Jimar's vocabulary and hints for witch doctors

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Re: Jimar's vocabulary and hints for witch doctors

Post  Jimar on Tue Jun 10, 2008 9:14 pm

Jimar’s crazy sayings
More than a few people have asked me to explain a word or two that Jimar seems to use fairly regularly. Please bear in mind that I have based Jimar’s character concept on the more traditional African voodoo more than it’s South American cousin.
I Hope this helps OOC wise.

Mumbo Jumbo
Basically meaning complete rubbish or a mix up of things. Jimar may use this when someone is not making sense or when he’s trying to solve some sort of riddle.

Muti
In real life it is an African witch doctor word for traditional medicine, normally consisting of herbs, animal and human body parts.
Jimar would use this to describe his own unique medicines.

Tokoloshe
In real life a tokoloshe is a small mythical creature/spirit that African witch doctors use to do their bidding. A Tokoloshe is sometimes called upon by people to cause trouble for others, and a witch doctor may be called to banish him.
For more info on this please see: http://en.wikipedia.org/wiki/Tikoloshe
Jimar has had dealings with this creature on many occations.

“Da Pretties”
Basically, he talking about good looking females.

Mojo
The stuff of life - traces its origins to Congo, Africa (meaning "soul" or "life-force")
Jimar would use it to describe how you react to something or what makes you act the way you do.

Voodoo
I don’t think I need to explain this – The Black Magic.

“Da Dolla”
A Voodoo Doll – basically it is used to represent the spirit of a specific person. You can address the doll as if you are talking to that person, requesting a change in attitude, influencing the person to act in accordance with your wishes, your desires. Or cause them pain by physically and verbally abusing it.

“Da swimmies” / “Da Flappies”
Jimar normally uses silly terminology for things, not because of a lack of intelligence, but because he enjoys being seen as different.
Da Swimmies – fish
Da flappies – birds
And so forth…

Rock flower

As we all know Jimar is fond of narcotics that effect the mind, Rock flower is his own special brand that was mixed and created by his mentor and the secret passed down to him once he died.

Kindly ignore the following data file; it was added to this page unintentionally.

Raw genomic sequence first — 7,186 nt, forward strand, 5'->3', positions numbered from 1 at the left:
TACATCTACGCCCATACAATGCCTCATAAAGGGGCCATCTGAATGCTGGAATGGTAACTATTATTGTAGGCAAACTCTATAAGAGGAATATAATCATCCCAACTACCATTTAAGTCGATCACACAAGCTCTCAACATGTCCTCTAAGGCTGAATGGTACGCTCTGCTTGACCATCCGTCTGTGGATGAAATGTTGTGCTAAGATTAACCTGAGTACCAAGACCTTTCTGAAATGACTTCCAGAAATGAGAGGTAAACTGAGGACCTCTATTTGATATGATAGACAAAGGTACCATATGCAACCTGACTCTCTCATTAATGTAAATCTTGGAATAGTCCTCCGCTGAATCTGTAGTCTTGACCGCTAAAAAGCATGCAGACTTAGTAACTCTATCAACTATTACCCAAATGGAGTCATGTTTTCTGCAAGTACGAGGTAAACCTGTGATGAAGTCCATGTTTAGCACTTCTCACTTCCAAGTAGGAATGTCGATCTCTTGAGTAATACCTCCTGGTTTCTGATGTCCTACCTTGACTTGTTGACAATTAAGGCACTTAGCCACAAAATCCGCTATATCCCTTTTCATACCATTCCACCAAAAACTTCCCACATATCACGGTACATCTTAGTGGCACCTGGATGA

Rock flower can be smoked – much like today’s crack.
Jimar also collects Blood thistle to sell (Since it doesn’t affect him much) and also shimmerweed.



More to follow soon…
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Re: Jimar's vocabulary and hints for witch doctors

Post  Jimar on Fri Jul 11, 2008 1:17 am

((A read that any other witch doctor players may be interested in. This has been taken from wikipedia. A songoma is the african word for witch doctor))

Quote:

"Sangomas are the traditional healers in the Zulu, Swazi, Xhosa and Ndebele traditions in southern Africa. They perform a holistic and symbolic form of healing, embedded in the beliefs of their culture that ancestors in the afterlife guide and protect the living. Sangomas are called to heal, and through them ancestors from the spirit world can give instruction and advice to heal illness, social disharmony and spiritual difficulties.

Sangomas have many different social and political roles in the community: divination, healing, directing rituals, finding lost cattle, protecting warriors, counteracting witches, and narrating the history, cosmology, and myths of their tradition. They are highly revered and respected in their society, where illness is thought to be caused by witchcraft, pollution (contact with impure objects or occurrences) or by the ancestors themselves, either malevolently, or through neglect if they are not respected, or to show an individual her calling to be a Sangoma. For harmony between the living and the dead, vital for a trouble-free life, the ancestors must be shown respect through ritual and animal sacrifice.

A Sangoma is called to heal by an initiation illness, often psychosis, headache, intractable stomach pain, shoulder or neck complaints. She will undergo Thwasa, a period of training including learning humility to the ancestors, purification through steaming, washing in the blood of sacrificed animals, and the use of Muti, medicines with spiritual significance. At the end of Thwasa, a goat is sacrificed to call to the ancestors and appease them.